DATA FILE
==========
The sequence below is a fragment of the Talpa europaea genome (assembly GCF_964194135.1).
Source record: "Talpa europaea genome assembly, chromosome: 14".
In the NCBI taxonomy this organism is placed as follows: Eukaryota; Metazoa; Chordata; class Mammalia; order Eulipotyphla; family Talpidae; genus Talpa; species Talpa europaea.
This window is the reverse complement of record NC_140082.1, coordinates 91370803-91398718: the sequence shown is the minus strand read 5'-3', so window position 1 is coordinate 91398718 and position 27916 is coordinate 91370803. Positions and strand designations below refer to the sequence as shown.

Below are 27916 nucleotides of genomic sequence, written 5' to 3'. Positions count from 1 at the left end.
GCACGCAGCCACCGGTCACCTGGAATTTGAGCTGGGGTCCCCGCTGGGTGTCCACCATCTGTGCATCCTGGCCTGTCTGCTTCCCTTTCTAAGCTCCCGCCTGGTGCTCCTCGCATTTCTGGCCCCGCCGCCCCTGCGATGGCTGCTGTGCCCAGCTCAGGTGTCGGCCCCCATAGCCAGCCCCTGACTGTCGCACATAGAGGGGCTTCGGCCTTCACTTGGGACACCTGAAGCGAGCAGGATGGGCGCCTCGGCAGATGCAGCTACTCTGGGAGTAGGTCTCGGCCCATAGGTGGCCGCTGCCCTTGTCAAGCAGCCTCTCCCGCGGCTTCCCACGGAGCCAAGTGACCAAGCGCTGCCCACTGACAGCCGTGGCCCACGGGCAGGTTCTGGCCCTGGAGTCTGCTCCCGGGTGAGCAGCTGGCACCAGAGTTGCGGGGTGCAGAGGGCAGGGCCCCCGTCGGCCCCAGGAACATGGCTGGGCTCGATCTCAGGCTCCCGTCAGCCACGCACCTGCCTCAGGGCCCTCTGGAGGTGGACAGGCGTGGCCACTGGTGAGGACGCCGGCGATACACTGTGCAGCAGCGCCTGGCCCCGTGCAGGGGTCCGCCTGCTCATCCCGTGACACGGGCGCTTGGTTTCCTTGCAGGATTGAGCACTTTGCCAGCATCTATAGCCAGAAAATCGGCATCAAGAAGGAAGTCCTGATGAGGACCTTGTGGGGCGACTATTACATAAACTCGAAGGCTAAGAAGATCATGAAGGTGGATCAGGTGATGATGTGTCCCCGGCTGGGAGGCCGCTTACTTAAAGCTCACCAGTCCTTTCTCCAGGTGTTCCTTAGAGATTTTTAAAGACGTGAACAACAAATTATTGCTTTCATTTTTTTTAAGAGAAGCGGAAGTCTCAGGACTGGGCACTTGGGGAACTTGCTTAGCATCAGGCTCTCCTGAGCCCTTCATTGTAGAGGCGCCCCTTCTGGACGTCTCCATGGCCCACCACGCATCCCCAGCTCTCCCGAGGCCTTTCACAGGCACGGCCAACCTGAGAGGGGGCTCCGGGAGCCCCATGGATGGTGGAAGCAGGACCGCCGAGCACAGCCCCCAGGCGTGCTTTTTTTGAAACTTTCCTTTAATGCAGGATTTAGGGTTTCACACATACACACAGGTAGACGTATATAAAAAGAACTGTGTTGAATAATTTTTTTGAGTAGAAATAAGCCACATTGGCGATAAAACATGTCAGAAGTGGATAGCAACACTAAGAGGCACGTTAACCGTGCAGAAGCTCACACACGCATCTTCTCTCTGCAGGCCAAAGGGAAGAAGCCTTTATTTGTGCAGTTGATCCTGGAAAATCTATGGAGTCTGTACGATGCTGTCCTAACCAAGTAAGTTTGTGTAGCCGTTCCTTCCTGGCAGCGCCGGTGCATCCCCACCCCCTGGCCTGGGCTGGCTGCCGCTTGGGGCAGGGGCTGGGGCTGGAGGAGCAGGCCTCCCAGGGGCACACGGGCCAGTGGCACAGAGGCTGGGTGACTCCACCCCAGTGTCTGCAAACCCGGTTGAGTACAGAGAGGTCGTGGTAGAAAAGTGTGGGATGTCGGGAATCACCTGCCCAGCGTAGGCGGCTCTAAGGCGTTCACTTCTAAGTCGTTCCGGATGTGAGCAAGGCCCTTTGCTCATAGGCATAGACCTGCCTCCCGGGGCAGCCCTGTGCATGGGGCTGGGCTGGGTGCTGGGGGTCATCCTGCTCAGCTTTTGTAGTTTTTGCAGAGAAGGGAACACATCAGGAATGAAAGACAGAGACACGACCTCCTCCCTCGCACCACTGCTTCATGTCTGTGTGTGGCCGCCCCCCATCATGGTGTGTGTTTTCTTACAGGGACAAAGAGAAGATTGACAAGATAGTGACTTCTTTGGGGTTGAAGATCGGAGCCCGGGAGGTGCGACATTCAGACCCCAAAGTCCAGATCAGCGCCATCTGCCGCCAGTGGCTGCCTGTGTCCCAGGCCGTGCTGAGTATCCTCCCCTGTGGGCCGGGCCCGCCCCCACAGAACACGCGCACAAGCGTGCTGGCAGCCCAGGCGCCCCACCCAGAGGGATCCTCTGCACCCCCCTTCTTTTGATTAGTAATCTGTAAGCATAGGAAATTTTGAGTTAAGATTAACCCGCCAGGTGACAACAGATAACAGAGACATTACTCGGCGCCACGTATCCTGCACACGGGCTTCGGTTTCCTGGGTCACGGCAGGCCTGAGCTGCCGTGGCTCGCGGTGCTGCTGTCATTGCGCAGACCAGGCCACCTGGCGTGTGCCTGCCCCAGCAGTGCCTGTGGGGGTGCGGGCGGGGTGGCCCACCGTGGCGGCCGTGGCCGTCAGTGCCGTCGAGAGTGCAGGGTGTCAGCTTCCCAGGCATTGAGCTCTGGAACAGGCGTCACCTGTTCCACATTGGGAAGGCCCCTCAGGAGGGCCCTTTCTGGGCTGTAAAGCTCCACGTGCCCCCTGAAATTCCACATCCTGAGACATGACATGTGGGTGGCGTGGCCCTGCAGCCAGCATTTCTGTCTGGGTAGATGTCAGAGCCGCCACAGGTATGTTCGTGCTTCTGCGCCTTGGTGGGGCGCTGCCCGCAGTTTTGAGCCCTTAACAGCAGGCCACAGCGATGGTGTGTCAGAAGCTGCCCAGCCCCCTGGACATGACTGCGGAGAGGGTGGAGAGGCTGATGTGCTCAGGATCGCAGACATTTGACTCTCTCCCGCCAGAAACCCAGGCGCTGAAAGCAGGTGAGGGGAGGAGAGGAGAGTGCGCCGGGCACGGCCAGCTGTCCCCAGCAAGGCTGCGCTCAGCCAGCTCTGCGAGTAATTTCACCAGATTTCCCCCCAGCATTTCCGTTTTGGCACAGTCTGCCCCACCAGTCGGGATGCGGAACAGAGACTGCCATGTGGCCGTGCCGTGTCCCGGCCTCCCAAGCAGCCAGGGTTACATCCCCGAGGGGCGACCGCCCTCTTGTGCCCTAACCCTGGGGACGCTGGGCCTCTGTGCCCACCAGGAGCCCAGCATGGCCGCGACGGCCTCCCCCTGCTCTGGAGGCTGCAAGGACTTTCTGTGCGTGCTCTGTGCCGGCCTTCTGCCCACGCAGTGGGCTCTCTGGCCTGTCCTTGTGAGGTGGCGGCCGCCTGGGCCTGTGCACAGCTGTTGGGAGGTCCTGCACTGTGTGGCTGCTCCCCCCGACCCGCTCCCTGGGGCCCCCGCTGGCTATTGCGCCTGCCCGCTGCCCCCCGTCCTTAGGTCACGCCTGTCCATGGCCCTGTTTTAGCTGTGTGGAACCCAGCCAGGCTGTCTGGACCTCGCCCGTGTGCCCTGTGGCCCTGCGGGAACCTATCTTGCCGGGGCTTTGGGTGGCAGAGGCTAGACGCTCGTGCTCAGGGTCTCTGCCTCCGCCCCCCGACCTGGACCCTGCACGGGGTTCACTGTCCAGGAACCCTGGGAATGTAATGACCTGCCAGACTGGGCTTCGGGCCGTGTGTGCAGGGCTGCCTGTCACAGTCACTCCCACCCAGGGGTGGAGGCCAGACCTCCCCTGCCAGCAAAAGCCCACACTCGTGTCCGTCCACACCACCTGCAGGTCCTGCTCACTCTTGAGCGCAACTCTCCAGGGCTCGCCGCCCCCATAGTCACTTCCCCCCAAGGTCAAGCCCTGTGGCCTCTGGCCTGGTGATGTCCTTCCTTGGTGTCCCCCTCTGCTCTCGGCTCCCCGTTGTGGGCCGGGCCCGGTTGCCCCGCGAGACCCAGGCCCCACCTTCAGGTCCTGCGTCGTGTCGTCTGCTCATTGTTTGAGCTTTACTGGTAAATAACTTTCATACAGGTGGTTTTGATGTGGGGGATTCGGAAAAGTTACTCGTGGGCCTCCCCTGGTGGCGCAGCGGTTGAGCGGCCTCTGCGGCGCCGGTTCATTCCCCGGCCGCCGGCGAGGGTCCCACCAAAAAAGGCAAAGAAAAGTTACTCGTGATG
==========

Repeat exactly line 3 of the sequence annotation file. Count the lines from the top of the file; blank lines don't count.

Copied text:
In the NCBI taxonomy this organism is placed as follows: Eukaryota; Metazoa; Chordata; class Mammalia; order Eulipotyphla; family Talpidae; genus Talpa; species Talpa europaea.